Biodegradation of specified risk material and characterization of actinobacterial communities in laboratory-scale composters
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- Xu, S., Douglas Inglis, G., Reuter, T. et al. Biodegradation (2011) 22: 1029. doi:10.1007/s10532-011-9461-5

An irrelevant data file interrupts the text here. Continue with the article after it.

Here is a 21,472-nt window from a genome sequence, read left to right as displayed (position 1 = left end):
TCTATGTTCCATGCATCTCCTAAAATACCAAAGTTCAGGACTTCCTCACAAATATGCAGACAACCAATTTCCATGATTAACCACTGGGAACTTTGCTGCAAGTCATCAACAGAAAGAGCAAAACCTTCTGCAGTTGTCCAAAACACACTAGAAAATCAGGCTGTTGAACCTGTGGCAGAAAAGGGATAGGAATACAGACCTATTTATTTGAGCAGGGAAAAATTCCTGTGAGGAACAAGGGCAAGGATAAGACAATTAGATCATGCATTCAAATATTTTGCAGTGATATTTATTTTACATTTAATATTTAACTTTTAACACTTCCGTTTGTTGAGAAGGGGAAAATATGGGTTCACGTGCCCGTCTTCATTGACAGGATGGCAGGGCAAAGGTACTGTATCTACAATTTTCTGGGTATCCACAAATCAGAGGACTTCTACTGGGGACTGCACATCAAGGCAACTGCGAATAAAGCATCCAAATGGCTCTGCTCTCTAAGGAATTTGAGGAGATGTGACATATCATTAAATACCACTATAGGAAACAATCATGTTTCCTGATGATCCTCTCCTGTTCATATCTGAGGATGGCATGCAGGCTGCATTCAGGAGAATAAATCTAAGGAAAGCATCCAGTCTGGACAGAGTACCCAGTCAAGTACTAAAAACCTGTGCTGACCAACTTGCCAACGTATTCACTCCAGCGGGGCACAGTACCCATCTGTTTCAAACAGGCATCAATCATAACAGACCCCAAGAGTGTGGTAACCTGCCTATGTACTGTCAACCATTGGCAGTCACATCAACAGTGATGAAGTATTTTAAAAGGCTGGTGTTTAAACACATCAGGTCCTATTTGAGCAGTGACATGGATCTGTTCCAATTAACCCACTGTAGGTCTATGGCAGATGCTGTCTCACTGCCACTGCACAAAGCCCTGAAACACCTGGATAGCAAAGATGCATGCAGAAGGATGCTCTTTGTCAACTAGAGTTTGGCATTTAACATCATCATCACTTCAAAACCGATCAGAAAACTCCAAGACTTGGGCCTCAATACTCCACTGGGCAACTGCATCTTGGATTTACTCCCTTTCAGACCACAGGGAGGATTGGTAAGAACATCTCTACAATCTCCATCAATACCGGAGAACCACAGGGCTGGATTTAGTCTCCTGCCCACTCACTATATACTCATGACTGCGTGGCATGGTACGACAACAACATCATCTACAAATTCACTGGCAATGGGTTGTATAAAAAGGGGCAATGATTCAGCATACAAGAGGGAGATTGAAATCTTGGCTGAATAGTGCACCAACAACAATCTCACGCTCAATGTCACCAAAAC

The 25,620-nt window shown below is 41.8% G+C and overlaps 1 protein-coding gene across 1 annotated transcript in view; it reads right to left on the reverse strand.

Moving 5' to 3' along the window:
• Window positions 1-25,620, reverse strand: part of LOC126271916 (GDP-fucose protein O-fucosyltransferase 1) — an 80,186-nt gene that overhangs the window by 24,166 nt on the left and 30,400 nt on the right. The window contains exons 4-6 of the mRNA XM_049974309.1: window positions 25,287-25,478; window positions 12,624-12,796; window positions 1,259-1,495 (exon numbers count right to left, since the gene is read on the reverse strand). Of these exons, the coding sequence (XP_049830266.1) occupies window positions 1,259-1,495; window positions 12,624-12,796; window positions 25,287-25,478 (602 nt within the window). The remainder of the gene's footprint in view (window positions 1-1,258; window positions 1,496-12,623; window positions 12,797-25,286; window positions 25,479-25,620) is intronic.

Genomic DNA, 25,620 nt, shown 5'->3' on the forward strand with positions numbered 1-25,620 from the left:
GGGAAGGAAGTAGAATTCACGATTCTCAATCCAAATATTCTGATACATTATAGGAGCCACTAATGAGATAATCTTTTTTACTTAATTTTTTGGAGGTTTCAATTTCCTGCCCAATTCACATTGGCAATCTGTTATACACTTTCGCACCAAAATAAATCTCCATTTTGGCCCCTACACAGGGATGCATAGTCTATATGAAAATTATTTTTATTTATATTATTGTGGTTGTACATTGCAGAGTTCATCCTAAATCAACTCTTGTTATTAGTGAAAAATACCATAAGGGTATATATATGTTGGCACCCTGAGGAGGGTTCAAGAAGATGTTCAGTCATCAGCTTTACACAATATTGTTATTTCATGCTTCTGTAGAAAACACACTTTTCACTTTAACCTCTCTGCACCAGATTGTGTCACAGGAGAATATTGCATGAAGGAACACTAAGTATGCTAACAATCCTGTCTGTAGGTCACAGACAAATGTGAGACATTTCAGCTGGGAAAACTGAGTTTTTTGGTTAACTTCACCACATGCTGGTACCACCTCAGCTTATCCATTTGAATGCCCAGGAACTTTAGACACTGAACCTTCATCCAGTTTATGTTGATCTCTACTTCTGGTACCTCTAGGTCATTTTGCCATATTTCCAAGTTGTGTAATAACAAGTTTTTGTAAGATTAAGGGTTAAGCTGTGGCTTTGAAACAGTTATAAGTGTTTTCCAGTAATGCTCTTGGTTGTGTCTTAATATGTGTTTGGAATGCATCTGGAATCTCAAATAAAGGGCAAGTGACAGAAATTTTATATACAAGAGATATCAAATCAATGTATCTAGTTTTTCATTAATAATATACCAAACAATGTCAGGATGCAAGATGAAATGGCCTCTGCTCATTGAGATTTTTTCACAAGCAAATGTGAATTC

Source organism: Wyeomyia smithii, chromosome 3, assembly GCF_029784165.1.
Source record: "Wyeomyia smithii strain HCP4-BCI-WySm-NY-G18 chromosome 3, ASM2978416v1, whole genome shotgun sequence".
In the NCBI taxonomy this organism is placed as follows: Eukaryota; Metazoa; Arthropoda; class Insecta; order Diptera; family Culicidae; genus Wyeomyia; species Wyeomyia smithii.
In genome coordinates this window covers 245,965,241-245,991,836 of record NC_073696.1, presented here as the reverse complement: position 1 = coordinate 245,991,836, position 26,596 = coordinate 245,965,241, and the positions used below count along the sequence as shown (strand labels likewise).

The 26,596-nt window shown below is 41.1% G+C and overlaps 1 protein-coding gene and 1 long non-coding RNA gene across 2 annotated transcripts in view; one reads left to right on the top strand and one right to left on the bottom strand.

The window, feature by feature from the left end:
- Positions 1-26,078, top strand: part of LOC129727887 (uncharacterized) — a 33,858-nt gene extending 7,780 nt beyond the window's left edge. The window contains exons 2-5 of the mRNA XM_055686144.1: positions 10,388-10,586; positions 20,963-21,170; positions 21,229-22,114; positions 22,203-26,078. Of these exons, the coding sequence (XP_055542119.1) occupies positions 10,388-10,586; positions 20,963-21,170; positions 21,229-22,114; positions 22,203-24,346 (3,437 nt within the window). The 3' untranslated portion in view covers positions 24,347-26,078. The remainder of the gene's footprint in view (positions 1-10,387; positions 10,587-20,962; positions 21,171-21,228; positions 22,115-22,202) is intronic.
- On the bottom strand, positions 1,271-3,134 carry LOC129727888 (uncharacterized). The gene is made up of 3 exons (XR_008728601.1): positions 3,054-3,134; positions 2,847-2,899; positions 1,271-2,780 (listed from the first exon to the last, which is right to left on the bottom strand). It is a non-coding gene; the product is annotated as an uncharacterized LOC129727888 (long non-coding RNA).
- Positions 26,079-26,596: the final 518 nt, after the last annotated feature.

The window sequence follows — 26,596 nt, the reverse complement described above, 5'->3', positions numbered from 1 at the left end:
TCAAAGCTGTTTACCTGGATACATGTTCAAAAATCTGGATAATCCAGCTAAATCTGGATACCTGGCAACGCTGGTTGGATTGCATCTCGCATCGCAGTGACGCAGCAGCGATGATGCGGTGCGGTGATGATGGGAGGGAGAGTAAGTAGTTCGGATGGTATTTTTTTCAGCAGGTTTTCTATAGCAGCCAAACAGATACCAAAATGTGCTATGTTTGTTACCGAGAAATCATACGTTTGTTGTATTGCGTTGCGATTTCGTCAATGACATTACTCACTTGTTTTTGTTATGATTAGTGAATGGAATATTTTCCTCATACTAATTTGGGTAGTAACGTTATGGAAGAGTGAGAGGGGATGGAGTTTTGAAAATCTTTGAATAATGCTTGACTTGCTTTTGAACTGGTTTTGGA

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As a result of bovine spongiform encephalopathy in Canada, specific tissues at risk of harbouring prions are not allowed to enter the food chain. Composting may be a viable alternative to rendering and land filling for the disposal of specified risk material (SRM). Two types of laboratory-scale composters, actively-heated and ambient systems were constructed to assess the biodegradation of SRM over 30 days. A second heating cycle was generated by mixing the compost after 15 days. Compared to ambient composters, temperature profiles in actively-heated composters were above 50°C for 5 and 4 days longer in the first and second composting cycles, respectively. Degradation of SRM was similar between two composter types during two composting cycles, averaging 52.2% in the first cycle and 43.9% in second cycle. Denaturing gradient gel electrophoresis (DGGE) revealed that changes in the actinobacteria populations in the first composting cycle were of a temporal nature, whereas alterations in populations in the second composting cycle were more related to active heating of compost. Sequencing of the dominant DGGE bands showed the predominance of Corynebacterium, Promicromonospora, Pseudonocardia, and Thermobifida in the first composting cycle and Corynebacterium, Mycobacterium, Nocardia, Saccharomonospora, and Streptomyces in the second composting cycle. Active heating can alter the nature of actinobacteria populations in compost, but does not appear to have a major impact on the extent of degradation of SRM.